The oldest surviving veteran from the First World War has been given France's highest possible accolade by becoming an Officer of the French Legion of Honour.
At 112 years old, Henry Allingham is the last survivor of the Battle of Jutland, the last surviving member of the Royal Naval Air Service and the last surviving founding member of the Royal Air Force.
Mr Allingham received the military honour at a ceremony at the official London residence of the French Ambassador Maurice Gourdault-Montagne yesterday, Monday 16 March 2009, in recognition of his service during the First World War where he saw action on board [HMT] Kingfisher and served on the Western Front as well as in Dunkirk.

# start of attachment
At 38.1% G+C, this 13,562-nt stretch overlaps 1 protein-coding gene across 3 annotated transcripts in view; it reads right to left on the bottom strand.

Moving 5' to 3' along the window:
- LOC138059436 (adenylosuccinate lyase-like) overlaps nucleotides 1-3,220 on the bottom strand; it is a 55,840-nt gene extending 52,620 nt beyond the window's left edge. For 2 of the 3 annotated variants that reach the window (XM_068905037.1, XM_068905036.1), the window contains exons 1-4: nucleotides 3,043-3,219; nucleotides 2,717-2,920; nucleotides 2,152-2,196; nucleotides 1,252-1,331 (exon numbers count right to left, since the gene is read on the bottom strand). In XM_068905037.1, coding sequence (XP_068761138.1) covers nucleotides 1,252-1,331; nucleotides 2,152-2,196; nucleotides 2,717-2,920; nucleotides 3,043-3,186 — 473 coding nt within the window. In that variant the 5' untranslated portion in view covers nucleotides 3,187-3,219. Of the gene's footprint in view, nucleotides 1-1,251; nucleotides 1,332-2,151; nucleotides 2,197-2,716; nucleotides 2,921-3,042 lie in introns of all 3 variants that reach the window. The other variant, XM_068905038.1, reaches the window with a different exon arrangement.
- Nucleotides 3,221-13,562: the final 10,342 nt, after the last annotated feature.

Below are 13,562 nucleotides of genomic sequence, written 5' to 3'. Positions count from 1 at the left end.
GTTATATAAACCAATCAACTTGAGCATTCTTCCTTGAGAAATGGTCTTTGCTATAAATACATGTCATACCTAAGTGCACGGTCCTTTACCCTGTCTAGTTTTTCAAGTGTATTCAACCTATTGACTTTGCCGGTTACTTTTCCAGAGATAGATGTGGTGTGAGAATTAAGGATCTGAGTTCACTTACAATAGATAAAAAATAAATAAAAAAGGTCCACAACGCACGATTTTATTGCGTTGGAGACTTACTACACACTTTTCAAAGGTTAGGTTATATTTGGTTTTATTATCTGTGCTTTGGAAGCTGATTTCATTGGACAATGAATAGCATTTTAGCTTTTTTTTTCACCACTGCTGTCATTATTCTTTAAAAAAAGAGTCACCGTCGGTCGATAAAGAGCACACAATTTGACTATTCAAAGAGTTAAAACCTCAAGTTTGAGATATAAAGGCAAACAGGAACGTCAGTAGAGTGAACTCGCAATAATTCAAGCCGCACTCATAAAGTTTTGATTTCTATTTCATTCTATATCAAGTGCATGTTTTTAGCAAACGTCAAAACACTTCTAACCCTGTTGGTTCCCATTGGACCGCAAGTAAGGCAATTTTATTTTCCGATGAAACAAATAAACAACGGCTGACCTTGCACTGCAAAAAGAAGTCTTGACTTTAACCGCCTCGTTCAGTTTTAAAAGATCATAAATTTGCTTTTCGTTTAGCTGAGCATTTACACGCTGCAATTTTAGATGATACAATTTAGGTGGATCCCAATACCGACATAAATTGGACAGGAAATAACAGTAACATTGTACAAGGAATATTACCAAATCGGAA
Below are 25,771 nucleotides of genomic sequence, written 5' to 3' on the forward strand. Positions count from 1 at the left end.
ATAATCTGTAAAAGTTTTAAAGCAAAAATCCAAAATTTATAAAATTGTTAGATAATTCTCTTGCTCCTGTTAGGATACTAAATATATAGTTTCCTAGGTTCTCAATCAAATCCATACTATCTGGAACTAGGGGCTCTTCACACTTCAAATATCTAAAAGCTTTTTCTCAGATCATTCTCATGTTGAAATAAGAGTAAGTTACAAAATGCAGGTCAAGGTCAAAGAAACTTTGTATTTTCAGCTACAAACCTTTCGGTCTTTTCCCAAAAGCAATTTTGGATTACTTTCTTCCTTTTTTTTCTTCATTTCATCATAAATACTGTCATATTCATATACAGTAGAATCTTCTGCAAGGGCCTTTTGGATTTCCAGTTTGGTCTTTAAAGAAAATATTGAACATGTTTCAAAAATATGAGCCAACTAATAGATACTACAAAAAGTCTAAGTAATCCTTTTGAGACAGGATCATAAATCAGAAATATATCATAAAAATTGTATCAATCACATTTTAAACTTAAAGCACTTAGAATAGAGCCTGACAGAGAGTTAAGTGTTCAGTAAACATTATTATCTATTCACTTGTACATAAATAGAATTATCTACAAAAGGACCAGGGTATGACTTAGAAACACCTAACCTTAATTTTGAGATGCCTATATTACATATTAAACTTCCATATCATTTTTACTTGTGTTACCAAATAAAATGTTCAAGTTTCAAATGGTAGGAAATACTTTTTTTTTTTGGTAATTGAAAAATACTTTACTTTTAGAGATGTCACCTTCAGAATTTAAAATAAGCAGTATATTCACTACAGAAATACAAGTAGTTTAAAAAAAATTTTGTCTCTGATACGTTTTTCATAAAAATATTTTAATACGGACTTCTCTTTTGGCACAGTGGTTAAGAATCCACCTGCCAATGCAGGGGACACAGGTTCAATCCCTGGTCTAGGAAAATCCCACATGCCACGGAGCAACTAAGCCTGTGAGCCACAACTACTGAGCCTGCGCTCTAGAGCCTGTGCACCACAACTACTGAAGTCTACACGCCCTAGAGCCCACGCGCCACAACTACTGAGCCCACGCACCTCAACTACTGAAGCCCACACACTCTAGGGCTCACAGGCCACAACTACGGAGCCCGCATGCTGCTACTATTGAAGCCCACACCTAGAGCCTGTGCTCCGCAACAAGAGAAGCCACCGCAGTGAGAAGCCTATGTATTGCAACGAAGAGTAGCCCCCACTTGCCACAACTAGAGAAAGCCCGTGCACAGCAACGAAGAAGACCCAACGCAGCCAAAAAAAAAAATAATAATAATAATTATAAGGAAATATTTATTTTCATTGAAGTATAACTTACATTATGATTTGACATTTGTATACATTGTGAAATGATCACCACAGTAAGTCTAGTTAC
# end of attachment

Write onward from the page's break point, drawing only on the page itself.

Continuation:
Veterans Minister Kevan Jones said:"Henry Allingham has helped generations of schoolchildren remember the sacrifice thousands of British soldiers made in World War One and ensured that they understand the debt of gratitude we owe them. This is a wonderful tribute to Henry's bravery and commitment and we thank the French Government for this honour."
Mr Allingham has joined fellow World War One veteran Harry Patch in becoming an Officer of the French Legion of Honour. Mr Patch, aged 110, who received his award last week, is the last surviving UK soldier to have served in the trenches during the Great War. They are the two last remaining veterans of World War One living in the UK.
Wikipedia has articles on Mr Allingham, the Battle of Jutland, the RNAS and Mr Patch (whom I mentioned last week), but I can't find any information concerning HMT Kingfisher. ZUI also this article from the BBC regarding Mr Allingham's 112th birthday (6 Jun 2008), and this article from The Mail from his 111th.